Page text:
Sunday, October 9, 2011
They Also Serve
"They also serve who only stand and wait."
~ John Milton, Sonnet XIX
Or, in my case, "They also serve who only sew and iron."
When I moved to Israel in 1995, I knew that my little daughter (then only two) and any other children I might have, would one day serve in the Israel Defense Forces. I didn't worry about it much over the years, and I'm not particularly worried now.
Liat has been in the army since November 2010. She went off to basic training, then took a training course to prepare her for the work she would be doing in her unit. Now she goes off each day to her unit, which is based in Tel Aviv. She comes home at night, unless she has to do guard duty. Of course, she is not in a combat unit, and has decided, despite the suggestions, advice, and pleas of her commanding officers, not to attend officer training school. There is a lot I don't know and don't understand about being in the army (especially all of those abbreviations - the Israelis are just as bad as anyone else at finding abbreviations for everything in the military!), but overall it hasn't been a bad experience for me, so far. Except for one thing.
I didn't realize that I would have duties to carry out, too.
When Liat was issued her uniforms, they were pretty much a one-size-fits-all type of deal. That meant I need to hem the pants, at the very least (I refused to take in the shirts). Once Liat was back home and had started working in her unit, I started ironing her uniforms. She has two shirts and two pairs of pants (that she will agree to wear) so I pretty much end up washing and ironing a uniform every day during the week. I have several women friends here who told me they did not iron their daughters' uniforms, and I shouldn't bother. But it seemed to me that if she is serving her country, such an obligation and honor is deserving of respect, and that includes presenting a proper appearance every time she leaves the house in her uniform. As it turns out, a long-time friend, who just retired from the air force, told me I was absolutely right to iron the uniforms. I appreciated that, especially since I know he is the one who irons his son's uniforms (as he did his daughter's until she finished her service).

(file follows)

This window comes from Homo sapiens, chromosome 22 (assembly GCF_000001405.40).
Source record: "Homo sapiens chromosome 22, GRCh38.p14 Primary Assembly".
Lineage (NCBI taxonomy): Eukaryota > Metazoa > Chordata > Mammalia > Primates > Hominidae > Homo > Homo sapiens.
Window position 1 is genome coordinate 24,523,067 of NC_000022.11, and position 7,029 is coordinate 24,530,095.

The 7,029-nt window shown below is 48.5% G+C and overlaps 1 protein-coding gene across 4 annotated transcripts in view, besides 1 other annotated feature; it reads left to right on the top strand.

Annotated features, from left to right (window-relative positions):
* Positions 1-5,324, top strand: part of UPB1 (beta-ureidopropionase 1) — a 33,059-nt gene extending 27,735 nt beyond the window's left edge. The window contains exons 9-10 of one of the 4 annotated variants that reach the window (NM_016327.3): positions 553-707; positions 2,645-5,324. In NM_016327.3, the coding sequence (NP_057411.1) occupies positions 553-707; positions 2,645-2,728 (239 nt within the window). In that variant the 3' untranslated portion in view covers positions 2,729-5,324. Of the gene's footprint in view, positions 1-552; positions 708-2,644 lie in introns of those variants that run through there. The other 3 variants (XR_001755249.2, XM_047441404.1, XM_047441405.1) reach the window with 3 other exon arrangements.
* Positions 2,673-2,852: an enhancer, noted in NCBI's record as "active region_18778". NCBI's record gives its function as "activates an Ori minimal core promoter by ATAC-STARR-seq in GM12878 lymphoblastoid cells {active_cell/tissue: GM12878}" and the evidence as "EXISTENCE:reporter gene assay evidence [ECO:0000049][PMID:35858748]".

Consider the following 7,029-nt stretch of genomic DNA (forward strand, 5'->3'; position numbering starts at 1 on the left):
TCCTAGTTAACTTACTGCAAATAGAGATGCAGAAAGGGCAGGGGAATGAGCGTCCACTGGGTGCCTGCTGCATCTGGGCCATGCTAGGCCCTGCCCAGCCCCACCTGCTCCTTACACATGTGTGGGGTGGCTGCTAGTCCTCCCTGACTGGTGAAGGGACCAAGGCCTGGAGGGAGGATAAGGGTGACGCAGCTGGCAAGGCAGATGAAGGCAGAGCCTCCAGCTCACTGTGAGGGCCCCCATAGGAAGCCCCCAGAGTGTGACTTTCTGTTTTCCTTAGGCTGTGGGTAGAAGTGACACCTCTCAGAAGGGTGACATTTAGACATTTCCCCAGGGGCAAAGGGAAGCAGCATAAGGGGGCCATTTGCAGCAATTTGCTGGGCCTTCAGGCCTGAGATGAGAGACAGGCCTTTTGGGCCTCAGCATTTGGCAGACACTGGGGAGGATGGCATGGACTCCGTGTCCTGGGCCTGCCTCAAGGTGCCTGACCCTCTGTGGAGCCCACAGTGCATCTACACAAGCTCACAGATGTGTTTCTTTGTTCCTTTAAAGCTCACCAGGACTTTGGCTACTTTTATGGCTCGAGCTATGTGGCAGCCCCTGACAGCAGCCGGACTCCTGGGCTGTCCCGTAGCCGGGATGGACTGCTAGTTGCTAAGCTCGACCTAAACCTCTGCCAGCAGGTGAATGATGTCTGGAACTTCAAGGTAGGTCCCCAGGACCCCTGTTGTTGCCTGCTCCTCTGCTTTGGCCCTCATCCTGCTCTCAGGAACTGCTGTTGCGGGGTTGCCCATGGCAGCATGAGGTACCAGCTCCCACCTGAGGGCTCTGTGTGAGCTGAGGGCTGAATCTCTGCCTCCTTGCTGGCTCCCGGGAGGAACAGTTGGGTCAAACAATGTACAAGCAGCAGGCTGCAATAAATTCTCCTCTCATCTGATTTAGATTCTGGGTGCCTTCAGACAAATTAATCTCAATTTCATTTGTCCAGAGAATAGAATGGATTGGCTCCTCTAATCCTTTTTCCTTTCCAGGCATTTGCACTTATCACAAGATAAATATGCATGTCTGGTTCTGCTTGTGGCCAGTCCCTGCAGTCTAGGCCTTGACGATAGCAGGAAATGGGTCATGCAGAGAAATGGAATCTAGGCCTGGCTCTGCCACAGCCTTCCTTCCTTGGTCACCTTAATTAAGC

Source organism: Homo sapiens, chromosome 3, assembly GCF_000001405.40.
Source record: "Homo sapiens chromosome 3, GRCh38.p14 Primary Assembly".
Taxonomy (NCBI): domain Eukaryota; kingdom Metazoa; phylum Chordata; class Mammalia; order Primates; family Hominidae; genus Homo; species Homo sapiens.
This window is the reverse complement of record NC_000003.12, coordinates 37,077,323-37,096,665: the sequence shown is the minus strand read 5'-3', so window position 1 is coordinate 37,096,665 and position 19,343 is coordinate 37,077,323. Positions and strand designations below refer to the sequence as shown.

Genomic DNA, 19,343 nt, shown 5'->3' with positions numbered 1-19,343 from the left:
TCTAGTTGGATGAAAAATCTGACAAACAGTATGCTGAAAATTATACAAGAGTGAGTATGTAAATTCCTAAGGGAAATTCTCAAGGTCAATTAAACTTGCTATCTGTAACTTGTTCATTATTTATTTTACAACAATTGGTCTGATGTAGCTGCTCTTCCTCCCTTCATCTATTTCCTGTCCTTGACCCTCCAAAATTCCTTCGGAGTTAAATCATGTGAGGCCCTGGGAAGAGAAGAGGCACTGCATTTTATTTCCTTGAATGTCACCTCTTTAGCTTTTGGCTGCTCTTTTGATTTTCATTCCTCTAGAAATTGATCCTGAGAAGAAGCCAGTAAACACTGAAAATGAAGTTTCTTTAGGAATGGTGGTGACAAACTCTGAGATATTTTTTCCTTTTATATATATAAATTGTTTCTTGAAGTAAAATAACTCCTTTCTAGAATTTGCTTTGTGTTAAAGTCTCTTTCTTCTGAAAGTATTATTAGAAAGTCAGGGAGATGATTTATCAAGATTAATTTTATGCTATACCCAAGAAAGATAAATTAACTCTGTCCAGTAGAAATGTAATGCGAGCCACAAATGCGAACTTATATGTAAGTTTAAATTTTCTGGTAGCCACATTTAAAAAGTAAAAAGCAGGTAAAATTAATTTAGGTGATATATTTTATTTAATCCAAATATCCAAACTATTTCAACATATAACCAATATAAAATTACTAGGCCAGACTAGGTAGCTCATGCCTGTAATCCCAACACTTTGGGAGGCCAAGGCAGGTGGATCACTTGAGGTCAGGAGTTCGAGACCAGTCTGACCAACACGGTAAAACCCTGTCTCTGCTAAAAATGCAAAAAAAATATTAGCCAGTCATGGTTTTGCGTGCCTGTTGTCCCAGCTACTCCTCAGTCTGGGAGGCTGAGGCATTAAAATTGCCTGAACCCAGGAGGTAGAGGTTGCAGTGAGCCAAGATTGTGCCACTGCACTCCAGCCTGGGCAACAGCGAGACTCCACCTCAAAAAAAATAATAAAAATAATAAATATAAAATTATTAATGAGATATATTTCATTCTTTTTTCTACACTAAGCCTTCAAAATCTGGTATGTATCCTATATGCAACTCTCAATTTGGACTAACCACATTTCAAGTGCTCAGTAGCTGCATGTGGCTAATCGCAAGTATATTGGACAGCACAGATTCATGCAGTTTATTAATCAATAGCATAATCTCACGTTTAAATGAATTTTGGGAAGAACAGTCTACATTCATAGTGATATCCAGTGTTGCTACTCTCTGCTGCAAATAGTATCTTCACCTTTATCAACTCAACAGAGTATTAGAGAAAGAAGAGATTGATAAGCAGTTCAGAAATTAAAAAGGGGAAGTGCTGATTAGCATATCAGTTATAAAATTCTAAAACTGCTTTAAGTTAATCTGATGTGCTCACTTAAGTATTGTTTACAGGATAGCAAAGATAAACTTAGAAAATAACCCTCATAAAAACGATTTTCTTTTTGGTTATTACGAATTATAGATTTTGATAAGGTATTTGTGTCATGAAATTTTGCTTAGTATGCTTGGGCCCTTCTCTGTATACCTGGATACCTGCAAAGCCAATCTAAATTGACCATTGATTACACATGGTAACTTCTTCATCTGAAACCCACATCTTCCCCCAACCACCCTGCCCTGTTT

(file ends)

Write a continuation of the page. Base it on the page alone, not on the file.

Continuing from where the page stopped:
And now, after just under eleven months in the army, Liat was issued her corporal's stripes. One patch for each sleeve. Two shirts, a sweater, and a winter jacket. Guess who is now sewing those on?
I didn't serve in the I.D.F., but at least I feel I'm also doing my bit.